The fundamental flaws in Mayor Lee’s housing plan

By Calvin Welch : 48hills – excerpt

Click your heels three times, trust in the magic of the free market, and  you get a lot less affordable housing that the city needs

SEPTEMBER 11, 2015 — On September 8, Mayor Lee, embracing the “magic of the market place” one more time, announced a plan that he claims will “meet” (“or exceed,” he seems unclear) “10,000 permanently affordable homes” by 2020.  This is second time Mayor Lee has committed to a specific number of affordable housing units to be built by 2020. The first was in his 2014 State of the City speech in January, 2014. While the final number of units has remained consistent — some 10,000 affordable units of 30,000 to be built — the income levels to which they are affordable has shifted upwards…

In the State of the City speech, he said that the 10,000 would be affordable to “low and moderate income families,” which is an insiders phrase that means 20%  to 120% of Area Median Income — or from $16,000 to $85,000 for the average two- person San Francisco household.

The September 8 speech included a new category — “special middle income” — which was not defined. Some 5,000 of the mayor’s 10,000 units were to be in this new category. Assuming that this is a price point above 120% of median, his announcement was actually a 20% REDUCTION in the affordable housing goal set in his 2014 State of the City speech, a fine point missed by press reports. 

Moreover, those can be built only with city money — neither the state nor the federal government will financially assist housing above 120% AMI — making them the most expensive subsidized housing in the city’s inventory

Newly constructed housing makes up only about one third of the total number of residential properties sold a year in San Francisco.  The other two thirds are existing homes.  Believing you can affect price with only one third of the market is why this naive (or cynical) belief is not rational.  About 14 square miles of San Francisco is zoned for residential development, and it’s all been developed.  New construction often means either demolition and/or  displacement of existing residents…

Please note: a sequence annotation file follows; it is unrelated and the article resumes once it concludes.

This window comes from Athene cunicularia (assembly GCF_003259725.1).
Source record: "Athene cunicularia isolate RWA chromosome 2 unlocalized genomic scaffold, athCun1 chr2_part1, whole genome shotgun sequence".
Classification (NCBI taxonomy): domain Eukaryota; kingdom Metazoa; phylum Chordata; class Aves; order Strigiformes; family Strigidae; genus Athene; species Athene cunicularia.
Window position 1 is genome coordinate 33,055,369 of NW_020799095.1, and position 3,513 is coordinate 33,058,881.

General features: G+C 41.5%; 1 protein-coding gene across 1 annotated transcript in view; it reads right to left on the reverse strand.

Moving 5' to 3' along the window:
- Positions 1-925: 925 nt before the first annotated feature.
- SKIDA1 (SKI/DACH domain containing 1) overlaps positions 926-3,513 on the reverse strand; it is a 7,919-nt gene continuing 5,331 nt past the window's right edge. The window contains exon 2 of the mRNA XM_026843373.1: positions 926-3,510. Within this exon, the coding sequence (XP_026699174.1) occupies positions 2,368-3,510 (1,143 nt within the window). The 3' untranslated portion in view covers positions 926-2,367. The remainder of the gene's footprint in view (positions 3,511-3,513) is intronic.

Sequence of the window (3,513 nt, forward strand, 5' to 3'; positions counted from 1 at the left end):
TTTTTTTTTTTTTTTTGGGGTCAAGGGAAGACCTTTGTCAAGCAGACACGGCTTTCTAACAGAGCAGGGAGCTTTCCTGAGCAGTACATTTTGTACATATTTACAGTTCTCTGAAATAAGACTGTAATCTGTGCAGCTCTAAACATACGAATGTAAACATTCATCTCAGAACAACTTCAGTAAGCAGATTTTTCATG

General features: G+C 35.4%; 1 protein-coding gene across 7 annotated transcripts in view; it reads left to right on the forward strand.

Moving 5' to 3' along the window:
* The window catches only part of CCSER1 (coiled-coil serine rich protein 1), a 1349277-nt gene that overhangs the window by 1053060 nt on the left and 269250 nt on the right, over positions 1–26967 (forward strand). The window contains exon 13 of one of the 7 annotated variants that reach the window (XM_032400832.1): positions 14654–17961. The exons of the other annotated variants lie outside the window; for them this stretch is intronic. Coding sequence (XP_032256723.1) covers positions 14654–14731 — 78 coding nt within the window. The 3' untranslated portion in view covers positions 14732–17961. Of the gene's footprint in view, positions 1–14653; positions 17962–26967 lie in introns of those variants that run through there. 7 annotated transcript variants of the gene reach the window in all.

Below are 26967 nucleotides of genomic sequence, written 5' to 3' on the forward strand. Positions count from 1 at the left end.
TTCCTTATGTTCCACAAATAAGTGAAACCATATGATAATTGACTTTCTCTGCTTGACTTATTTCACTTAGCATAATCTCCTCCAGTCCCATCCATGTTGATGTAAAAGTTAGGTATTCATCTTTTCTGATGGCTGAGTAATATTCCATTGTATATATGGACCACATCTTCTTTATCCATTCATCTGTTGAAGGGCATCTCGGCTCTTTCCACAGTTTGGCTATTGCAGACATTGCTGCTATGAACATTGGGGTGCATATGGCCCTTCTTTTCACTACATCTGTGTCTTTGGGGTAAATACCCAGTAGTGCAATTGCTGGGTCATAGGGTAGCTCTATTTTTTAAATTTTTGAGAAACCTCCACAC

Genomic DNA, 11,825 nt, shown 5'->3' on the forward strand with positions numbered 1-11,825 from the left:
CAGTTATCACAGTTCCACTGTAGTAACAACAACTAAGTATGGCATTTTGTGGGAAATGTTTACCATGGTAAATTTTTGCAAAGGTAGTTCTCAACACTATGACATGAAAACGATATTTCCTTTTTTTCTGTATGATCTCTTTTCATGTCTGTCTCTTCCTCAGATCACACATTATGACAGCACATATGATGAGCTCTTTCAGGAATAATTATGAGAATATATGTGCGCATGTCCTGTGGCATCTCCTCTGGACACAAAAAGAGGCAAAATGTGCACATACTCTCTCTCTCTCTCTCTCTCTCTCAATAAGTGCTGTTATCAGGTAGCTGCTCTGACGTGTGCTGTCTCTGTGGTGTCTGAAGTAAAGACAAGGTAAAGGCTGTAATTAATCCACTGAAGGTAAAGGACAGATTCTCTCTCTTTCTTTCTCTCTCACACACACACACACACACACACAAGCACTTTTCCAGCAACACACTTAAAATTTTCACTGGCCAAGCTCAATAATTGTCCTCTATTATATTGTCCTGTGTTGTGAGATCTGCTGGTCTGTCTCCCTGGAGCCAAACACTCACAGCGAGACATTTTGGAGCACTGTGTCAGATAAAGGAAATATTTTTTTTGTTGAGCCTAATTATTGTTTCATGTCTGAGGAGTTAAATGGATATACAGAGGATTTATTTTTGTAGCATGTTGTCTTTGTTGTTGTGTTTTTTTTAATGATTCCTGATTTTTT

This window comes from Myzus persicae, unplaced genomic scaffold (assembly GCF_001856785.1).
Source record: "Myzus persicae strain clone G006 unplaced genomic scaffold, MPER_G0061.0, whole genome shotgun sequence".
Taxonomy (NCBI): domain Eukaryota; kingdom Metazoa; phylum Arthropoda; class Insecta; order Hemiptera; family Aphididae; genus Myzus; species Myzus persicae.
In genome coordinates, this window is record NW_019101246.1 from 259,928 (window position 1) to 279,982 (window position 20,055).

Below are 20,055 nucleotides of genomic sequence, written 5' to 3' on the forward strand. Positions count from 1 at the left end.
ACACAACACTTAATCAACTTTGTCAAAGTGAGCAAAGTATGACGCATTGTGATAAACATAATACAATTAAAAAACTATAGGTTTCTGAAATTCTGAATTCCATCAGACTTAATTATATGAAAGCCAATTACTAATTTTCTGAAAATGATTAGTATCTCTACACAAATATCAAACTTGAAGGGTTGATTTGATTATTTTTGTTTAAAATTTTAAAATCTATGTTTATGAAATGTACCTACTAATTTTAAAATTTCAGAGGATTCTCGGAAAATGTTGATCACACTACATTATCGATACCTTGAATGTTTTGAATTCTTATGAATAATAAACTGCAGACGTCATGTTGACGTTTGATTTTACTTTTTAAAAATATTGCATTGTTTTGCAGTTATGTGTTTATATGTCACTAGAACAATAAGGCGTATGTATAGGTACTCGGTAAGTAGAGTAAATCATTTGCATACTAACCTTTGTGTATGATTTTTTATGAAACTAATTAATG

A more rational basis upon which to rest a truly effective affordable housing policy takes them both into account.  It is not based on the trickle-down-magic-market-place nonsense of granting a “density bonus” to developers to build housing that is two-thirds market-rate and one-third “special middle income.” Instead, a rational approach is based on policies that actually seek, through local ordinances, to preserve existing housing and developable sites, at current San Francisco densities (this is the second-most dense city in the United States).

Three measures on the November ballot seek to do exactly that: Proposition I, the Mission moratorium and affordable housing plan; Proposition F, the affordable-housing preservation regulation of short term rentals conversions, and Proposition K, the requirement that city-owned land be earmarked for 50% affordable housing if declared surplus and sold for housing development…

The “magic” in Lee’s embrace of market-rate housing development is how it produces political contributions to him and his allies.  For the rest of us, it’s evictions and displacement.  It’s the way the new San Francisco rolls… (more)

Very good description of what we feel is going on and why the Mayor’s housing plan is flawed. Thanks Calvin.

For anyone who wants to know what happened with the property height limits voted in under Prop M we have posted some explanations by the authors of Prop M and the attorney who ultimately lost on appeal at the California Supreme Court. There are a series of clips here: https://metermadness.wordpress…


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